Read more about the Puerta del Vino

10. Palace of Charles V

Patio Palacio Carlos V In Alhambra
CC BY-SA 4.0 / Ra-smit

Head through the Puerta del Vino, walk 10m and turn left to get to the entrance of the Palace of Charles V.


The Palacio de Carlos V or Palace of Charles V is a 16th-century Renaissance palace, built to be used for  King Charles V of Spain’s  future royal residence. The Palace clashes spectacularly with the style of the surrounding Moorish Alhambra. It was one of the first Renaissance buildings created outside of Italy, and was modeled on Florence’s Palazzo Pitti. The building is square but contains a stunning two-tiered circular courtyard with 32 columns which is well worth having a look at.

You can enter the building free of charge. You can also visit the Alhambra Museum and the Museo de Bellas Artes de Granada which is free if you are an EU citizen.

Read more about the Palacio de Carlos V

11. Church of Santa María de La Encarnación

Church Of Santa Maria De La Encarnacion, Alhambra 3
Pixabay / byungjei Lim

Walk up the Calle Real or Royal Street and you will see the Church of Santa María de La Encarnación. It is to the south east of the


Church of Santa María de La Encarnación or Church of Santa Maria of the Incarnation is a plain church was built in 17th century on the site of the Great Alhambra Mosque and was built here to represent the triumph of Christianity over Islam.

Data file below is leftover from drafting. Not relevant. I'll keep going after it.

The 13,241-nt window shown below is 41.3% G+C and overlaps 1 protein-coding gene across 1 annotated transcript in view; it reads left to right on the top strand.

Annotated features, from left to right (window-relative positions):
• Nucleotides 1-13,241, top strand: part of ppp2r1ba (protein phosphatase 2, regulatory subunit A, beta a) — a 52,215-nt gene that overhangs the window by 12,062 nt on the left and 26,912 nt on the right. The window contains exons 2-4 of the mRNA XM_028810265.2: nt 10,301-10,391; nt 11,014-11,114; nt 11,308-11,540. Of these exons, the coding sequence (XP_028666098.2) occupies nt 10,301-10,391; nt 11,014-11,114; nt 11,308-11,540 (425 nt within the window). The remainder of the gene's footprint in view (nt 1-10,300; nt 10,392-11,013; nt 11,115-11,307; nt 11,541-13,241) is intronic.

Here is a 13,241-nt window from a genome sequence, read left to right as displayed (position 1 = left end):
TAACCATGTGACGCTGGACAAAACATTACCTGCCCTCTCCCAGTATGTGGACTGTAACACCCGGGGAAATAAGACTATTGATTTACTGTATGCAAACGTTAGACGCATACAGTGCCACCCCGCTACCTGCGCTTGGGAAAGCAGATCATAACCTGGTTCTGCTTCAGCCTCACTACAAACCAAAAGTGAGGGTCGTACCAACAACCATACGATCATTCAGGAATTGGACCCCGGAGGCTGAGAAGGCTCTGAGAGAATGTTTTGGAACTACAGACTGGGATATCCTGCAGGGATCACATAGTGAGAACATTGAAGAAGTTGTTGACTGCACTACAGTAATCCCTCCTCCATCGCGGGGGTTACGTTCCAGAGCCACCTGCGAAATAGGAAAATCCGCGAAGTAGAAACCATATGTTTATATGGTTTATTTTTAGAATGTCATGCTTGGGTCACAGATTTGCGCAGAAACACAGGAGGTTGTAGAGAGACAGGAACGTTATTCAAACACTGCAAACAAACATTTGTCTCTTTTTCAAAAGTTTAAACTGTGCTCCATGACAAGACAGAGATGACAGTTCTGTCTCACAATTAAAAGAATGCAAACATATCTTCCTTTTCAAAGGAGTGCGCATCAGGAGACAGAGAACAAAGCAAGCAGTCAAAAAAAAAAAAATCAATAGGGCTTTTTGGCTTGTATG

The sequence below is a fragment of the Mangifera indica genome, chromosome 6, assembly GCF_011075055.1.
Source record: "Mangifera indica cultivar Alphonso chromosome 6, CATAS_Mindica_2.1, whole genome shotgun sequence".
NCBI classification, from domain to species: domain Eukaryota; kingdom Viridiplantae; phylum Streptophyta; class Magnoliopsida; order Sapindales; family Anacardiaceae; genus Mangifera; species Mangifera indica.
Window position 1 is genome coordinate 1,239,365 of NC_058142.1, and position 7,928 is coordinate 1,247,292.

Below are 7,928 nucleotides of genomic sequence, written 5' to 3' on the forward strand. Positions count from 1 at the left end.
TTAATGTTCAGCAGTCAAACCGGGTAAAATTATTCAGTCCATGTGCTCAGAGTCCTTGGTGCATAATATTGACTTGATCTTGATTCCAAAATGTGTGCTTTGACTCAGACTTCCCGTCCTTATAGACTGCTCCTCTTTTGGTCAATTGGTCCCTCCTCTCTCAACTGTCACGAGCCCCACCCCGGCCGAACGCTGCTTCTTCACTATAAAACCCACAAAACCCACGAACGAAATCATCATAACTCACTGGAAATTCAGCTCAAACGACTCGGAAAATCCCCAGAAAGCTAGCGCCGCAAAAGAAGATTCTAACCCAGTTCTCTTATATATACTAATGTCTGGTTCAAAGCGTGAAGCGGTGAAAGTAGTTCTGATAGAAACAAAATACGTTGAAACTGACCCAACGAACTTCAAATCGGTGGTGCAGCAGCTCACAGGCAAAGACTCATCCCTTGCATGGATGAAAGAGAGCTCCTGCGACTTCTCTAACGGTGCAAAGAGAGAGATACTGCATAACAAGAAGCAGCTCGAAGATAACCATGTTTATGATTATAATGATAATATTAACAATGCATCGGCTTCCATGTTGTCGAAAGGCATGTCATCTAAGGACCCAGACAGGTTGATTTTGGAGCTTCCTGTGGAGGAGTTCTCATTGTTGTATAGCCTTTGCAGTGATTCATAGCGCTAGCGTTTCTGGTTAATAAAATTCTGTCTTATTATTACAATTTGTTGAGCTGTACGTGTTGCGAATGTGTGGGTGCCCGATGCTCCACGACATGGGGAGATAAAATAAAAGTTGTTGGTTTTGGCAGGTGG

Look inside to see the The Virgin of Anguish, which is a work of art by Torcuato Ruiz del Peral.

Look outside for the marble pillar which stands in front of the church, and which bears a plaque telling the story of two monks who entered the Moorish kingdom to preach their faith to the heretics. They were beheaded in this place by the Sultan Mohammed V, the ruler who created the lovely Courtyard of Lions.

You do not need a ticket to visit this church.

Read more about the Church of Santa María de La Encarnación

12. Baño de la Mezquita

Bano De La Mezquita, Alambra, Granada 6